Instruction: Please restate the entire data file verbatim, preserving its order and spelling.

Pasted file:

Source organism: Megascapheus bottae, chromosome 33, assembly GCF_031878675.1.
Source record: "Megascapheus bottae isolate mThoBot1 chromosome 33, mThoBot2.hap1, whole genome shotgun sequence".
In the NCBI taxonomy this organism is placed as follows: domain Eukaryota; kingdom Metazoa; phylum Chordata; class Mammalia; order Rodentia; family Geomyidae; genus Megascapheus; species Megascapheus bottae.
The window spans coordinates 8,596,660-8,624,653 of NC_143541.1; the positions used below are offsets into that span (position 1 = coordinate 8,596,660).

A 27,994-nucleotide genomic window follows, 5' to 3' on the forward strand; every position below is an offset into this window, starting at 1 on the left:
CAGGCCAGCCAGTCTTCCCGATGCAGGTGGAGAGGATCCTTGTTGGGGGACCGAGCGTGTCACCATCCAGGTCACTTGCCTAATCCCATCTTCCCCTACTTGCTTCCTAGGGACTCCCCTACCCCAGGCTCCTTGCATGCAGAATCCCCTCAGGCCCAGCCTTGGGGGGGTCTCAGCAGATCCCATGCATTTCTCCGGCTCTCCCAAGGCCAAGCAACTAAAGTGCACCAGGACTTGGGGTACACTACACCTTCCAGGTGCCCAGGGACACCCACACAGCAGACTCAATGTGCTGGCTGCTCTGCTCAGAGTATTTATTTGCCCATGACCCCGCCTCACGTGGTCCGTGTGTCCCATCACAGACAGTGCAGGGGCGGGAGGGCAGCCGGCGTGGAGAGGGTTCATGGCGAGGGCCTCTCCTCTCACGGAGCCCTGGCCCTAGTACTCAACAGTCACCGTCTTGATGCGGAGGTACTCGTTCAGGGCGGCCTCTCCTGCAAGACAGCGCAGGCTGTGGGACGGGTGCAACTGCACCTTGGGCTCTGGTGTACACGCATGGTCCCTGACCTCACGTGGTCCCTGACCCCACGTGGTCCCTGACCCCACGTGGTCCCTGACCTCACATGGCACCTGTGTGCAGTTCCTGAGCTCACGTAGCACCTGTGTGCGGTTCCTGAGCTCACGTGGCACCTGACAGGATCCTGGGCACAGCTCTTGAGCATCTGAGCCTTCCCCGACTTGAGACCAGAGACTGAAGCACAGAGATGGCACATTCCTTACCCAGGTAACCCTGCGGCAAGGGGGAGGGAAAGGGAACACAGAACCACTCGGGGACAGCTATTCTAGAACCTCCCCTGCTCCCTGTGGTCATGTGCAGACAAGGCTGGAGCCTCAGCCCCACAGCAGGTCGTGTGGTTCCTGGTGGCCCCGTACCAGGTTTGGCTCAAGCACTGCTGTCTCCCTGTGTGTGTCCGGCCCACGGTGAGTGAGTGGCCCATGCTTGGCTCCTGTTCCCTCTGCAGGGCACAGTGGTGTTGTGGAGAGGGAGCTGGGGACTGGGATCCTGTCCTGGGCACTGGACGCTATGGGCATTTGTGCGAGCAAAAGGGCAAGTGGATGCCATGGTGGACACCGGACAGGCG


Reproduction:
Source organism: Megascapheus bottae, chromosome 33, assembly GCF_031878675.1.
Source record: "Megascapheus bottae isolate mThoBot1 chromosome 33, mThoBot2.hap1, whole genome shotgun sequence".
In the NCBI taxonomy this organism is placed as follows: domain Eukaryota; kingdom Metazoa; phylum Chordata; class Mammalia; order Rodentia; family Geomyidae; genus Megascapheus; species Megascapheus bottae.
The window spans coordinates 8,596,660-8,624,653 of NC_143541.1; the positions used below are offsets into that span (position 1 = coordinate 8,596,660).

A 27,994-nucleotide genomic window follows, 5' to 3' on the forward strand; every position below is an offset into this window, starting at 1 on the left:
CAGGCCAGCCAGTCTTCCCGATGCAGGTGGAGAGGATCCTTGTTGGGGGACCGAGCGTGTCACCATCCAGGTCACTTGCCTAATCCCATCTTCCCCTACTTGCTTCCTAGGGACTCCCCTACCCCAGGCTCCTTGCATGCAGAATCCCCTCAGGCCCAGCCTTGGGGGGGTCTCAGCAGATCCCATGCATTTCTCCGGCTCTCCCAAGGCCAAGCAACTAAAGTGCACCAGGACTTGGGGTACACTACACCTTCCAGGTGCCCAGGGACACCCACACAGCAGACTCAATGTGCTGGCTGCTCTGCTCAGAGTATTTATTTGCCCATGACCCCGCCTCACGTGGTCCGTGTGTCCCATCACAGACAGTGCAGGGGCGGGAGGGCAGCCGGCGTGGAGAGGGTTCATGGCGAGGGCCTCTCCTCTCACGGAGCCCTGGCCCTAGTACTCAACAGTCACCGTCTTGATGCGGAGGTACTCGTTCAGGGCGGCCTCTCCTGCAAGACAGCGCAGGCTGTGGGACGGGTGCAACTGCACCTTGGGCTCTGGTGTACACGCATGGTCCCTGACCTCACGTGGTCCCTGACCCCACGTGGTCCCTGACCCCACGTGGTCCCTGACCTCACATGGCACCTGTGTGCAGTTCCTGAGCTCACGTAGCACCTGTGTGCGGTTCCTGAGCTCACGTGGCACCTGACAGGATCCTGGGCACAGCTCTTGAGCATCTGAGCCTTCCCCGACTTGAGACCAGAGACTGAAGCACAGAGATGGCACATTCCTTACCCAGGTAACCCTGCGGCAAGGGGGAGGGAAAGGGAACACAGAACCACTCGGGGACAGCTATTCTAGAACCTCCCCTGCTCCCTGTGGTCATGTGCAGACAAGGCTGGAGCCTCAGCCCCACAGCAGGTCGTGTGGTTCCTGGTGGCCCCGTACCAGGTTTGGCTCAAGCACTGCTGTCTCCCTGTGTGTGTCCGGCCCACGGTGAGTGAGTGGCCCATGCTTGGCTCCTGTTCCCTCTGCAGGGCACAGTGGTGTTGTGGAGAGGGAGCTGGGGACTGGGATCCTGTCCTGGGCACTGGACGCTATGGGCATTTGTGCGAGCAAAAGGGCAAGTGGATGCCATGGTGGACACCGGACAGGCG